Who wants to live in a shipping container? Quite a few people it would appear — and not just rowdy travellers and itinerant workers who can't get accommodation elsewhere.
Container homes are both hip and cheap and TV's George Clark has helped popularise them. These tiny homes can even be stacked on top of each other to create a multi-level living space, or placed to enclose a deck or courtyard.
Containers were once used exclusively for shipping goods. Then came the industrial uses for them as office spaces, pop-up shops, display units and more. It's only in more recent years that containers have become popular as modular homes.
David and Maureen Drury had built two large homes during their working lives. As retirement began to loom Maureen in particular started to ask why she was cleaning such a large home when their son had flown the nest.
At the same time their son and daughter-in-law were living in rented accommodation and couldn't see a way forward to home ownership.
The answer was to buy an 4.5h property in Helensville, with the younger generation taking on the mortgage with help from David and Maureen. Both generations would live on the same property and the Drurys' only child received "some of his inheritance early", says David.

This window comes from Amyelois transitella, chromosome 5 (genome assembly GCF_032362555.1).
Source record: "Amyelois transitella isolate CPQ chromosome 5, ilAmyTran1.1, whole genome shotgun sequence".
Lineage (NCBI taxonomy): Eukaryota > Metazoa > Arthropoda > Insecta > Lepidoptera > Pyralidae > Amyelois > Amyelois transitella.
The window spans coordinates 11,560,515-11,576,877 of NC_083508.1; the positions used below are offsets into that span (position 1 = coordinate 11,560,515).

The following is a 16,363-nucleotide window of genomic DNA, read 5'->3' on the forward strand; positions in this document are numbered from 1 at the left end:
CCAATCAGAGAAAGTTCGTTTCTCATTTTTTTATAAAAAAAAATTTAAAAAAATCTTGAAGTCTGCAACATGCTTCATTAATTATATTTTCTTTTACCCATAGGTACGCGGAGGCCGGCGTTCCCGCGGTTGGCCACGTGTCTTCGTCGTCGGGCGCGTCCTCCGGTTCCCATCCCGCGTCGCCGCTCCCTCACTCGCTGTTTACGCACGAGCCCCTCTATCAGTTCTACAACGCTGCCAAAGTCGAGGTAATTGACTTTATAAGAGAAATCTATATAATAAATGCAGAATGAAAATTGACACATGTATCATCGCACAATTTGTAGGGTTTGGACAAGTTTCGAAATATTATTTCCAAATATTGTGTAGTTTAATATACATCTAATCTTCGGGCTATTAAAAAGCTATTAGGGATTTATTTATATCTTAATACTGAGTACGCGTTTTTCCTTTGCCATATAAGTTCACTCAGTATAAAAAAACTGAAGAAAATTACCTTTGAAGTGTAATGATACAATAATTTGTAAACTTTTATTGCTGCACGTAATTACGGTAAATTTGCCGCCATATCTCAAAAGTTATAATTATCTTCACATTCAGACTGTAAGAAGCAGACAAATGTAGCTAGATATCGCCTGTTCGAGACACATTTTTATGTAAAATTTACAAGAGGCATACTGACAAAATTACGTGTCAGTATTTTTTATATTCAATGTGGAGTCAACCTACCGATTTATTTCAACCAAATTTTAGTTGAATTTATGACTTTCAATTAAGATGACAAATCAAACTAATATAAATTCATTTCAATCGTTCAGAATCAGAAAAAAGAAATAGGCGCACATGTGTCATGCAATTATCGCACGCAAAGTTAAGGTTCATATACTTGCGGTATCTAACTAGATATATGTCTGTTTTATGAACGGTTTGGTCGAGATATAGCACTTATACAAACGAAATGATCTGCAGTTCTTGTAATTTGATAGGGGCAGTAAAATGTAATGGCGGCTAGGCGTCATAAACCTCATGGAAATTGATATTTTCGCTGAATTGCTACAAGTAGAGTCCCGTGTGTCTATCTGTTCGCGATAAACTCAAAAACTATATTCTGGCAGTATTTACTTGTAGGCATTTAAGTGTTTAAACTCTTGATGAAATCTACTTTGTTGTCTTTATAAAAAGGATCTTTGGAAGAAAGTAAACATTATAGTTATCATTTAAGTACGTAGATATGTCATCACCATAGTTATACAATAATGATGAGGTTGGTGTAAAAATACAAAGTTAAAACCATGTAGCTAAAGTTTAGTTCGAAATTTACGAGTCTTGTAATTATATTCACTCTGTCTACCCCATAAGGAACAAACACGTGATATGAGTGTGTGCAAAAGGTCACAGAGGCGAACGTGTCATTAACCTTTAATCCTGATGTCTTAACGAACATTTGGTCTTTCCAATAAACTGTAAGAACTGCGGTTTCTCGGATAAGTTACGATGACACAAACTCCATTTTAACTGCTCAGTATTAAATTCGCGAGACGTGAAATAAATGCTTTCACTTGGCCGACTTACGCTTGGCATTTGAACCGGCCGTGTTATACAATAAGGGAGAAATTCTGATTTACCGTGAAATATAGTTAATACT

David and Maureen, who had been watching tiny home programmes on TV, ordered a 60sq m double container home from IQ Container Homes.
The container had to be small to comply with council rules regarding secondary dwellings.
Inside, however, it doesn't feel small, says David, although it is compared to the couple's previous homes.
"When you are in it you don't know you are in a container," says David. "It feels like a home. It's perfect for us." Despite the home being just 60sq m, the couple was able to add a 34sq m enclosed deck with a Fresco brand canopy and awning. It provides a huge outdoor living area.
The container home was built offsite in Manukau, with a few changes such as a tiled shower finished on site.
It cost $122,000 and the deck a further $9000. There were additional costs for services, a driveway and council consents.
Kiwis often think container homes are cheap. The reality is that shipping container homes aren't necessarily any cheaper than other ready-built tiny homes from group building companies and others such as Keith Hay Homes, Lockwood, and Versatile.
Container homes can be fabricated in a factory, which reduces the need for spec builders, who can be expensive.
These and other prefabricated homes simply need foundations and can be craned into place.
They're also built to a formula in most cases, so no need for an architect.
They're also seen as sustainable and a good option for off-grid living.
As with everything there can be downsides. Buyers may also have difficulty siting them on new subdivisions, which have covenants controlling what can be built. As a relocatable home, a container may not meet the requirements.